Debbie M. Boeters
The characteristics of MRI-detected joint erosions that are specific to rheumatoid arthritis appear infrequently, and may overlap with erosion scores among asymptomatic individuals and patients with other arthritides, according to findings published in the Annals of the Rheumatic Diseases.
“This study is important because MRI is recommended in the diagnostic process of RA,” Debbie M. Boeters, MD, of the Leiden University Medical Center, the Netherlands, told Healio Rheumatology. “MRI is more sensitive than conventional radiography in detecting erosions and therefore the EULAR imaging task force recommends using MRI to detect damage at an earlier point in time.”
However, Boeters noted that MRI-detected erosions are also observed in other rheumatic diseases and in healthy controls.
The characteristics of MRI-detected joint erosions that are specific to RA appear infrequently, and may overlap with erosion scores among asymptomatic individuals and patients with other arthritides, according to researchers.
“To prevent false positive MRI findings, it is important to define a definition of an MRI-detected erosion which is specific for RA,” she said.
To evaluate MRI-detected erosions among patients with RA compared with those with other forms of arthritis, as well as their healthy peers, the researchers reviewed data from 598 individuals who presented with early arthritis in the Leiden Early Arthritis Clinic from 2010 to 2014. The Leiden Early Arthritis Clinic is an inception cohort with patients who have had confirmed arthritis symptoms for less than 2 years. The researchers recruited 193 healthy control participants using local newspaper and internet advertisements. Among the 598 participants with early arthritis, 238 had RA. The researchers further grouped the participants into three age groups — younger than 40 years, 40 to 59 years and 60 years and older.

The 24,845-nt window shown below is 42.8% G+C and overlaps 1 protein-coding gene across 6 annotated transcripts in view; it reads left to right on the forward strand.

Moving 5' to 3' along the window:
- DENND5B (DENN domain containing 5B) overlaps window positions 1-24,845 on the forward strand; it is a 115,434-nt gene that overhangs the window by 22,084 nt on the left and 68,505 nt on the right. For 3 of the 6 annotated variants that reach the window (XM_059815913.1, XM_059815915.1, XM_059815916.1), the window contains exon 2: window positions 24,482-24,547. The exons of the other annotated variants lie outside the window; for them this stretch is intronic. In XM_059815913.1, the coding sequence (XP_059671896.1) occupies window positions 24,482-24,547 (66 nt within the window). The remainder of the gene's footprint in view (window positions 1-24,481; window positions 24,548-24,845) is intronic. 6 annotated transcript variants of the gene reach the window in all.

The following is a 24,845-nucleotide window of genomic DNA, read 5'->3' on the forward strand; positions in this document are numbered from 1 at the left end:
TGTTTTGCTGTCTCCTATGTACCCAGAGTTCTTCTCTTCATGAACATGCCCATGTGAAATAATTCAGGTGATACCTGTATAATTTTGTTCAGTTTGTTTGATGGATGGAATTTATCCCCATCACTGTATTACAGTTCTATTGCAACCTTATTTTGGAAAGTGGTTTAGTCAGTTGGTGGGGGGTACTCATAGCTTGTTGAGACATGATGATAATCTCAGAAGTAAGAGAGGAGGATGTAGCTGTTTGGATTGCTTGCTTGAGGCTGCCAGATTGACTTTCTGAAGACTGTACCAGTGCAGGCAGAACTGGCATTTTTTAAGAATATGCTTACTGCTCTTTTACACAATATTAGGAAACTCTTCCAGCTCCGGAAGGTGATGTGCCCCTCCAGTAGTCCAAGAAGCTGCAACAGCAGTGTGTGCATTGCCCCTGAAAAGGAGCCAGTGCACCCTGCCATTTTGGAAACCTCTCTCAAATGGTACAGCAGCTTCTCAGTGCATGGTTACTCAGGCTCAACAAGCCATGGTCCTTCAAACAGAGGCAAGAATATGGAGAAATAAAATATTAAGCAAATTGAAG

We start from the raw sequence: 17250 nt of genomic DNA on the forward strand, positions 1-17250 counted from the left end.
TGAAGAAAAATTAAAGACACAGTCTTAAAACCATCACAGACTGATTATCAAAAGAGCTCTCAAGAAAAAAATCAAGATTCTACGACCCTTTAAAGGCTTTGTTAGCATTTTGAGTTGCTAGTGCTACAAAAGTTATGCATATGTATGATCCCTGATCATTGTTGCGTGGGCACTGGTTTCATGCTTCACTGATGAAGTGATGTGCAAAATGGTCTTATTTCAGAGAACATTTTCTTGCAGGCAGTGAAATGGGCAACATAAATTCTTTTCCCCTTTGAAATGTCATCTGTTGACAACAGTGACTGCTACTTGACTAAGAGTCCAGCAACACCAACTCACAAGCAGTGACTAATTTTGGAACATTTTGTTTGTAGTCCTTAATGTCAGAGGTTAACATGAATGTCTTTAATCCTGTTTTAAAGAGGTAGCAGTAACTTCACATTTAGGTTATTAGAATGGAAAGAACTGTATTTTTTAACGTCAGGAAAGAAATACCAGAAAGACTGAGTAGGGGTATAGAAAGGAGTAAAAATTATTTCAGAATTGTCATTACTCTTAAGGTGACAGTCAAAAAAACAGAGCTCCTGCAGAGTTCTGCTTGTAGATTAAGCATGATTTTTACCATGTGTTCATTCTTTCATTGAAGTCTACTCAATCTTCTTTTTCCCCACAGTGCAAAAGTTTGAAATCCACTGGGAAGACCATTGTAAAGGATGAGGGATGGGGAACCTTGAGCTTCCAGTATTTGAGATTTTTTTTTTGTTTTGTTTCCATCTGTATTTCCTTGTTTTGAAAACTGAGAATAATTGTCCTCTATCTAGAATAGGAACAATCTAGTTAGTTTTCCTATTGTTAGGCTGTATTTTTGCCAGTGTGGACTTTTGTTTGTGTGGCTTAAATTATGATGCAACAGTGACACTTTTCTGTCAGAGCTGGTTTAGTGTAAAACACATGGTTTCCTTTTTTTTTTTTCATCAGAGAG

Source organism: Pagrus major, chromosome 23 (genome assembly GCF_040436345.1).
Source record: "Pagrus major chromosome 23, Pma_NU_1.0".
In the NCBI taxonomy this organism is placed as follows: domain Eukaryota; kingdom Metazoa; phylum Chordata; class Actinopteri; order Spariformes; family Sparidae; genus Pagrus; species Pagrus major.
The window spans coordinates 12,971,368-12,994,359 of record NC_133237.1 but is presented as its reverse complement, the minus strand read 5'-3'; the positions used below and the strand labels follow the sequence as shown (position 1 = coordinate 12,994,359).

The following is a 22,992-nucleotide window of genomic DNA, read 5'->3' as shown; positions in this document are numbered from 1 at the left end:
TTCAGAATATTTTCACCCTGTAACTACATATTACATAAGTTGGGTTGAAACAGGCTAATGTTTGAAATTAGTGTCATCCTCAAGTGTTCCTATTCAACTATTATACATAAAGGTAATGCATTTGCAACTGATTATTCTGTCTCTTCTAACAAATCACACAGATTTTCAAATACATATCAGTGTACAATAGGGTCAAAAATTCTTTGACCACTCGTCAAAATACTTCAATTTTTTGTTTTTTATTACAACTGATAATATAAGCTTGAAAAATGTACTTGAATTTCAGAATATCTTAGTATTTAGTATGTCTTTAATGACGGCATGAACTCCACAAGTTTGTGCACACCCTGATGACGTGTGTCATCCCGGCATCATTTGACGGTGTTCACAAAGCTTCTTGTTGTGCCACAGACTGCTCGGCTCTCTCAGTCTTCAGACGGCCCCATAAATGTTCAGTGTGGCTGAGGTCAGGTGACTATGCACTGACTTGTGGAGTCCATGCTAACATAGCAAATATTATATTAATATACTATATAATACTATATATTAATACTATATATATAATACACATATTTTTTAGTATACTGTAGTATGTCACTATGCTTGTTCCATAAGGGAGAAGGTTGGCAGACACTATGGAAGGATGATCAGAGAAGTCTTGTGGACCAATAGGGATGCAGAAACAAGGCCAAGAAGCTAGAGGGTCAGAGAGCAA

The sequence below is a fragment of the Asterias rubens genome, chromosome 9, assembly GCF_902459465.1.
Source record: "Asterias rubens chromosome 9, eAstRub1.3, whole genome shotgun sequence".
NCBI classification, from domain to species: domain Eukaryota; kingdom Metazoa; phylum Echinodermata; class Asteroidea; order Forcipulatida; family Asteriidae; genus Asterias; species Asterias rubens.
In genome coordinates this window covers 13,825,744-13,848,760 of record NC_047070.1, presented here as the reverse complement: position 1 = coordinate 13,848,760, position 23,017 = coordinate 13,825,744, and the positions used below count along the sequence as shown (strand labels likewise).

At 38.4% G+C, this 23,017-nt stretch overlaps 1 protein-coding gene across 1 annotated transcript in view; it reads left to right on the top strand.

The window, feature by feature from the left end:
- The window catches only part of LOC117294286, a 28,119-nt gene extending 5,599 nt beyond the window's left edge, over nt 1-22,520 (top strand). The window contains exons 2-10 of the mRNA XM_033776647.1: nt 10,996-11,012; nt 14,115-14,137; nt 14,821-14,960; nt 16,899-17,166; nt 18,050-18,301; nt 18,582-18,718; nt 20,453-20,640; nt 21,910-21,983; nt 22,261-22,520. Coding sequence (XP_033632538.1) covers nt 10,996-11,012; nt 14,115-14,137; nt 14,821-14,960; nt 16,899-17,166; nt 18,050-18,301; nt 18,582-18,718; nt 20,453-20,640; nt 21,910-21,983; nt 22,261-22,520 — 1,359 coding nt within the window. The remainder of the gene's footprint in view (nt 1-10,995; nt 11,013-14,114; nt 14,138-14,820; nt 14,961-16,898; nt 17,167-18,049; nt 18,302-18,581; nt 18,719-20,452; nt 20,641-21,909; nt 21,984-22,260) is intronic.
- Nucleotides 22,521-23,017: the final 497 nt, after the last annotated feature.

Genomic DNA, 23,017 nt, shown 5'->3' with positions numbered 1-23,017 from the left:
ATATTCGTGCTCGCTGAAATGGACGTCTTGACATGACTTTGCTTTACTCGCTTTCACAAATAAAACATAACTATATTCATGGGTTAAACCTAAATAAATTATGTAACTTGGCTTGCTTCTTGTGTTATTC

All participants underwent 1.5T MRI of the unilateral metacarpophalangeal and metatarsophalangeal (MTP) joints. Total erosion scores were determined by RA MRI Scoring System (RAMRIS), and were compared alongside erosion number, severity and location across all participants. The researchers also analyzed the presence of MRI-detected inflammation, including synovitis and bone marrow edema.
According to the researchers, patients with RA had significantly higher total erosion scores than those in the control group. However, erosion scores of individual participants largely overlapped, the researchers wrote. Erosion grades of 2 or more and MTP5 erosions were specific to RA, while MTP1 erosions were specific to RA only among patients who were younger than 40 years. Erosions with inflammation were specific to RA in patients younger than 60 years. However, these RA-specific erosion characteristics were present in just 29% of RA cases.
“The most important message is that MRI-erosion scores, according to RAMRIS, are not differentiating RA patients from patients with other arthritides or symptom-free controls,” Boeters said. “Although three erosive features were specific for RA — grade 2 erosions or higher, indicating that greater than 10% of the bone is eroded, erosions in MTP5 and erosions in MTP1 when aged younger than 40 years — these were only present in 21% of RA patients. It is very important to not overestimate the value of MRI-detected erosions in the diagnostic process, since there is a notable risk of false-positive findings.” – by Jason Laday
Disclosure: The researchers report funding from the European Research Council and the Netherlands Organization for health Research and Development.